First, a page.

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dc.contributor.advisorSegal, David R.
dc.contributor.authorLi, Xiaolin
dc.date.accessioned2017-12-12T15:06:25Z
dc.date.available2017-12-12T15:06:25Z
dc.date.issued1995
dc.identifierhttps://doi.org/10.13016/M2JW86P40
dc.identifier.otherILLiad # 1169099
dc.identifier.urihttp://hdl.handle.net/1903/20230
dc.description.abstractThis dissertation provides a sociological analysis of patterns of women's military participation in ancient China (5000 years ago-1840), during the post-Opium War period (1840-1949), and in modern times. It addresses three sociological issues: 1) under what conditions have Chinese women taken part in military operations? 2) Do Chinese women participate in direct combat? 3) Does the military institution facilitate women's social mobility to education, jobs and higher social status? The following questions are also addressed: does Chinese women's military participation go through cycles of expansion and contraction? What are the People's Liberation Army (PLA) women's evaluations of their military lives? The study scrutinized 717 Chinese military women from the secondary sources and 230 PLA women through a survey conducted in Beijing in 1992. Women participate in Chinese conventional and unconventional warfare across time. From the first female general, Fu Hao, who lived about 3200 years ago, to the 12 women generals who serve in the PLA today, women's frequent presence has been observed in both regular and irregular military formations. Chinese women participated in direct combat--50% in this study with a 12% combat casualty. Female guerri11a fighters suffered the heaviest, but no casualty of women has been recorded since 1949. Sixteen percent of these women commanded battles. Seventeen percent ranked major and above, 3.5% of them became national leaders. Most women warriors are of the Han nationality. Nearly half of the ancient and the PLA women were from official and officers' families. Cultural and ideological support for women's military participation has also been frequent. Military service is one of the social mobility channels which allow women to achieve or hope for social recognition or higher status. The scope of women's military participation goes in cycles of expansion and contraction, particularly affected by group security situation and shortage of manpower. Women's representation in regular military formations has been increased. Modem military women in mainland China and Taiwan are career makers. Most PLA women did not expect combat participation nor becoming a woman general.en_US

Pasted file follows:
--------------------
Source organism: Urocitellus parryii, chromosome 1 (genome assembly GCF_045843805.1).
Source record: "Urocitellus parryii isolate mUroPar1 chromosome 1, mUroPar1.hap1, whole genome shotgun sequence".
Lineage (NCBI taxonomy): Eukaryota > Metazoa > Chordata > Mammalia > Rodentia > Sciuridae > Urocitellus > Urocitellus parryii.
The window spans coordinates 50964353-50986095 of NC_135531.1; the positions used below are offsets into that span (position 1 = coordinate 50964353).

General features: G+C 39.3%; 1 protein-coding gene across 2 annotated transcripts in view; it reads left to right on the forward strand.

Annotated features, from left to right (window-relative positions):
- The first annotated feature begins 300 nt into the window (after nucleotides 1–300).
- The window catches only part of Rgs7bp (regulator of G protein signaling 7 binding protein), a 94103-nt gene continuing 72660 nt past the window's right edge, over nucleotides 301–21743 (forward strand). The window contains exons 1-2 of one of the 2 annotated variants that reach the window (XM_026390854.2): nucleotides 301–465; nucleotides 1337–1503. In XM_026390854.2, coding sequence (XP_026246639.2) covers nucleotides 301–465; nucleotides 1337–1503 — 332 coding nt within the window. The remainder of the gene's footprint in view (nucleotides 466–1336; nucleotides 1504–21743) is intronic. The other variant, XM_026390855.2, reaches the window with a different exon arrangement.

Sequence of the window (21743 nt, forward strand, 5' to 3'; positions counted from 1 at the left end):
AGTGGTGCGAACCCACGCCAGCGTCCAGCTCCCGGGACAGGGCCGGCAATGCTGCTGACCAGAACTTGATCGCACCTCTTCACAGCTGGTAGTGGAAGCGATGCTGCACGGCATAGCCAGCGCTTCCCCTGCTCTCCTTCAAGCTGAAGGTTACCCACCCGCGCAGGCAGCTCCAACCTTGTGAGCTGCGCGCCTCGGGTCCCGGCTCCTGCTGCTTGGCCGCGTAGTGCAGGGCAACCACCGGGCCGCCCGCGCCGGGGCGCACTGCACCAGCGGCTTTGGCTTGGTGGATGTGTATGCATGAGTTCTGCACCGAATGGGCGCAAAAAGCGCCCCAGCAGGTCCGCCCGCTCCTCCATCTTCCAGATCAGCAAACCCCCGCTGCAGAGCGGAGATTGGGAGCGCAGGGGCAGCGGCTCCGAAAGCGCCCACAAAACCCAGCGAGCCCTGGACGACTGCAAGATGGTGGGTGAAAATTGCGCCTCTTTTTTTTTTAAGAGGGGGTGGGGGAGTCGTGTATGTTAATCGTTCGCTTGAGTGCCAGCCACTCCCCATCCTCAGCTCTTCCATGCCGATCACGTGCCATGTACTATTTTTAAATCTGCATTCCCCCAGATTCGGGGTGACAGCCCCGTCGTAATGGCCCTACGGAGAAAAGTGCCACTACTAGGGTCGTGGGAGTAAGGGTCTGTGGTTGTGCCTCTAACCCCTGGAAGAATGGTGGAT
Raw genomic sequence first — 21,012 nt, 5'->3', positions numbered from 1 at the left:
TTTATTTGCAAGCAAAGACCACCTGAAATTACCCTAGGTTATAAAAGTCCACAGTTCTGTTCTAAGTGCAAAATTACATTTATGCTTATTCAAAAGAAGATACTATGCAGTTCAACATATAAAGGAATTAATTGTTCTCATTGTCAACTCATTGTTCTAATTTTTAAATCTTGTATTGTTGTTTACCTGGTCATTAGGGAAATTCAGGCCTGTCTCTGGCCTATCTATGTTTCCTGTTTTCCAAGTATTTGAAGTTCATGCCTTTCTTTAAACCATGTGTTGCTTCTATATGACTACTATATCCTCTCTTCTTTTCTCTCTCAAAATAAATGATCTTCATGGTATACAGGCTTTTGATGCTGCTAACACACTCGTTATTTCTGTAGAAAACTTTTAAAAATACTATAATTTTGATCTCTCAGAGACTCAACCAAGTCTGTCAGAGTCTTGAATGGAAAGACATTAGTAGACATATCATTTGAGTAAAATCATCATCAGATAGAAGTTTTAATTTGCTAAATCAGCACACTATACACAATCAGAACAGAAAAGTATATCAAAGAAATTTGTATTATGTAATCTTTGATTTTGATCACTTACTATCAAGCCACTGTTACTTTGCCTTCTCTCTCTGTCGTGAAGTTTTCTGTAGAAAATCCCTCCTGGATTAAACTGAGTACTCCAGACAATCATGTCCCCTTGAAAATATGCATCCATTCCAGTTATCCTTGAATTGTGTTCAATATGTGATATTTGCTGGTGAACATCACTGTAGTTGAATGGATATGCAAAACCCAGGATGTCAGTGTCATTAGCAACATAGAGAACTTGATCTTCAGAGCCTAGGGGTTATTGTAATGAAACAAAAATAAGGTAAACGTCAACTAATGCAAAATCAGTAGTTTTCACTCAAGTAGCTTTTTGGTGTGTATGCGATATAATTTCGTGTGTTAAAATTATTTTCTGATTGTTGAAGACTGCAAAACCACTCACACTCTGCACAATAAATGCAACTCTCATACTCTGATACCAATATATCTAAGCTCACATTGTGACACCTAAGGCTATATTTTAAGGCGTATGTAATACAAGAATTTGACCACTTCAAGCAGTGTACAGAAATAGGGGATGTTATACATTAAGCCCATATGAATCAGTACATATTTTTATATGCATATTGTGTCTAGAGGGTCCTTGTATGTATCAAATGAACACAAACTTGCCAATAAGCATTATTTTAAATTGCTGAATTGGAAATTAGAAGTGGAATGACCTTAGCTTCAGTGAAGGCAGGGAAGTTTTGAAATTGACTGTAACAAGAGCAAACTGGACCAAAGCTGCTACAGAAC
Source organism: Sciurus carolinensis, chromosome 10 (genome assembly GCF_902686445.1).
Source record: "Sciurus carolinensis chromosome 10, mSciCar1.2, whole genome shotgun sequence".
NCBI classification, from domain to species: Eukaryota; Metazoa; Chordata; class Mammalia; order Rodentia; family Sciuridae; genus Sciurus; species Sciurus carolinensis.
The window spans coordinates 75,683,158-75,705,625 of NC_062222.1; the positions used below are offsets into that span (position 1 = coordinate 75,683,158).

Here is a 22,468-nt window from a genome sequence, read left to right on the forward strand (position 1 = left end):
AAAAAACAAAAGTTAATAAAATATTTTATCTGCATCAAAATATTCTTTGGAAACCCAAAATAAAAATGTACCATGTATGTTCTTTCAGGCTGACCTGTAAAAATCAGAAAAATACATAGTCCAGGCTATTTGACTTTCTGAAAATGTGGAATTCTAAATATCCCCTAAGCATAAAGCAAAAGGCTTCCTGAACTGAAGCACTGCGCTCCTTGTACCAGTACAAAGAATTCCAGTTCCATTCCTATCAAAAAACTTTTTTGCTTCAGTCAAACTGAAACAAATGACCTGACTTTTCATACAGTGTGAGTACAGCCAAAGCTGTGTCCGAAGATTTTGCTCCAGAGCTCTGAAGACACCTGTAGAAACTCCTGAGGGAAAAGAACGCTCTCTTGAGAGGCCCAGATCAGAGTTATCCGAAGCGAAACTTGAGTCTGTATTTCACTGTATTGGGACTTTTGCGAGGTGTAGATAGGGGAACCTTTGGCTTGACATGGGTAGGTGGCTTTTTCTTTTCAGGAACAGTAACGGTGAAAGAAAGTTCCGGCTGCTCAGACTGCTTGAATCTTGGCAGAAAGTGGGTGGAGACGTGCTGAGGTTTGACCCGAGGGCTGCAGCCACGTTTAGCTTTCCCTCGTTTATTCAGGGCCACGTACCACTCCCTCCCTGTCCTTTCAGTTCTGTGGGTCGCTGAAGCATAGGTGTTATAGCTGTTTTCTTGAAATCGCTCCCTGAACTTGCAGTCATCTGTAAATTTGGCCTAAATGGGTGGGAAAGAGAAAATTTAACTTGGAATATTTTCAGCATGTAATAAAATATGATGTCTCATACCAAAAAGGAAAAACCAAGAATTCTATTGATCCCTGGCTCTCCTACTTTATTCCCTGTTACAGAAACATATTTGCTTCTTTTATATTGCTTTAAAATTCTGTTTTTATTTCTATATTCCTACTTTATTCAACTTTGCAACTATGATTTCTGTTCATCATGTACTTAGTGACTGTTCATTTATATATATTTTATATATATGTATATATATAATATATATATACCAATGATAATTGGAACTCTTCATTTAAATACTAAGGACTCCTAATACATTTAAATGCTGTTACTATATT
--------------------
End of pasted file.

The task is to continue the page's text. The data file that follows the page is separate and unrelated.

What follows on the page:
dc.language.isoen_USen_US
dc.titleWomen in the Chinese Militaryen_US
dc.typeDissertationen_US
dc.contributor.publisherDigital Repository at the University of Maryland
dc.contributor.publisherUniversity of Maryland (College Park, Md)
dc.contributor.departmentSociology


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